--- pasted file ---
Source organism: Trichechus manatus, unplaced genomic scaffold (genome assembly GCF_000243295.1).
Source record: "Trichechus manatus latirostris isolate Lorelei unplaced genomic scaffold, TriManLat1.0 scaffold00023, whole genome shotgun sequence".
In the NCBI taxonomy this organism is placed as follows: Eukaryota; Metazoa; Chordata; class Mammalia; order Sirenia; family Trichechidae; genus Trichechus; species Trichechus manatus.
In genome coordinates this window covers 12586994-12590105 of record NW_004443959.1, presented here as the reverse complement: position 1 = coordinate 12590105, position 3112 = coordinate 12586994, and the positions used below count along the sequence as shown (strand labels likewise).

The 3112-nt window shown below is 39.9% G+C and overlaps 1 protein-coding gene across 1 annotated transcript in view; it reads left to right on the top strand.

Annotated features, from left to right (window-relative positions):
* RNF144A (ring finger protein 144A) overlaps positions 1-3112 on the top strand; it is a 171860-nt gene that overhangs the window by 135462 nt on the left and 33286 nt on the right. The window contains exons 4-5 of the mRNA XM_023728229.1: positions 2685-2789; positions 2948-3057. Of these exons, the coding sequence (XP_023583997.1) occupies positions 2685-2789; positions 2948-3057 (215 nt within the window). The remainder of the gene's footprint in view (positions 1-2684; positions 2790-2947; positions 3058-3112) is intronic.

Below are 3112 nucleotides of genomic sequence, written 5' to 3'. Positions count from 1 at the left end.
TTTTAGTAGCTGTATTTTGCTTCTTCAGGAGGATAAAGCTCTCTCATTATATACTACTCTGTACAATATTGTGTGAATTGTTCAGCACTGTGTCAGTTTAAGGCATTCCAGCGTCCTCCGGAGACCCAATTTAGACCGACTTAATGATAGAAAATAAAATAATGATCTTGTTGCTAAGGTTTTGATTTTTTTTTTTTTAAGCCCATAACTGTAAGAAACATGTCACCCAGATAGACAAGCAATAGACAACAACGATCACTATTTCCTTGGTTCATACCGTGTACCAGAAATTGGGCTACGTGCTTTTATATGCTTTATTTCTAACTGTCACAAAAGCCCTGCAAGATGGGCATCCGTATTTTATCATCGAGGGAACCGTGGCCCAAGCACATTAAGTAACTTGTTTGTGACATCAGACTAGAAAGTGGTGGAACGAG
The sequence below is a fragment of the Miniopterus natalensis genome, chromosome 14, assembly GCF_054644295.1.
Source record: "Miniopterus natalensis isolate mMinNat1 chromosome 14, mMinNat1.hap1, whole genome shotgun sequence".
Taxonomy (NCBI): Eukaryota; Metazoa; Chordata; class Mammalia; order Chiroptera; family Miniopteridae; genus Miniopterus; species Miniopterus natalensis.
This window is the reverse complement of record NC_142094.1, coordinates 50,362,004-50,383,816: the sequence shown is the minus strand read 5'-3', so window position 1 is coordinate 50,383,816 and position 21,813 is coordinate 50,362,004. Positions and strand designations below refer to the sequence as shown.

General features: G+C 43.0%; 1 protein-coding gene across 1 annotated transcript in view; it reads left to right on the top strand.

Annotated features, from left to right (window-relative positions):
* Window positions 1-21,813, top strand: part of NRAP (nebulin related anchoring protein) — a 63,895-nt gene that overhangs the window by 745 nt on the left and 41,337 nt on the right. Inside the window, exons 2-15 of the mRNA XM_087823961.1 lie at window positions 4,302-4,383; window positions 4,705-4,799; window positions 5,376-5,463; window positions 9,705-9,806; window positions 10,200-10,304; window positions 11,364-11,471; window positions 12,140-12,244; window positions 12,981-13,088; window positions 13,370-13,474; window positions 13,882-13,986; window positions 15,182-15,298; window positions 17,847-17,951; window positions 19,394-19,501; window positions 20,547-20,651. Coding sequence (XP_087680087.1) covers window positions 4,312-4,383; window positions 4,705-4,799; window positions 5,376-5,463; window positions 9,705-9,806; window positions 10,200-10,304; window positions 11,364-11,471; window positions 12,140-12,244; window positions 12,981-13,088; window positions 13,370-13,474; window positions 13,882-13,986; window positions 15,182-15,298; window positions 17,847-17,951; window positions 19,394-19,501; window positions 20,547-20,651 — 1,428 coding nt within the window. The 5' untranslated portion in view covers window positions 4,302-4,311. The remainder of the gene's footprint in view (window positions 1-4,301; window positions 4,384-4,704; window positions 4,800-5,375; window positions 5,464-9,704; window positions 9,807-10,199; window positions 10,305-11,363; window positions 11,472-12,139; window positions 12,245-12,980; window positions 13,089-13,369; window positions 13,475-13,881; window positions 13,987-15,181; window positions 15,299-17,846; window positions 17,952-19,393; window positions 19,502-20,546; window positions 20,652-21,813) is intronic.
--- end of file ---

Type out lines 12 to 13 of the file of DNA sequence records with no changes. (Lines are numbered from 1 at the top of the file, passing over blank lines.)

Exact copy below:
Taxonomy (NCBI): Eukaryota; Metazoa; Chordata; class Mammalia; order Chiroptera; family Miniopteridae; genus Miniopterus; species Miniopterus natalensis.
This window is the reverse complement of record NC_142094.1, coordinates 50,362,004-50,383,816: the sequence shown is the minus strand read 5'-3', so window position 1 is coordinate 50,383,816 and position 21,813 is coordinate 50,362,004. Positions and strand designations below refer to the sequence as shown.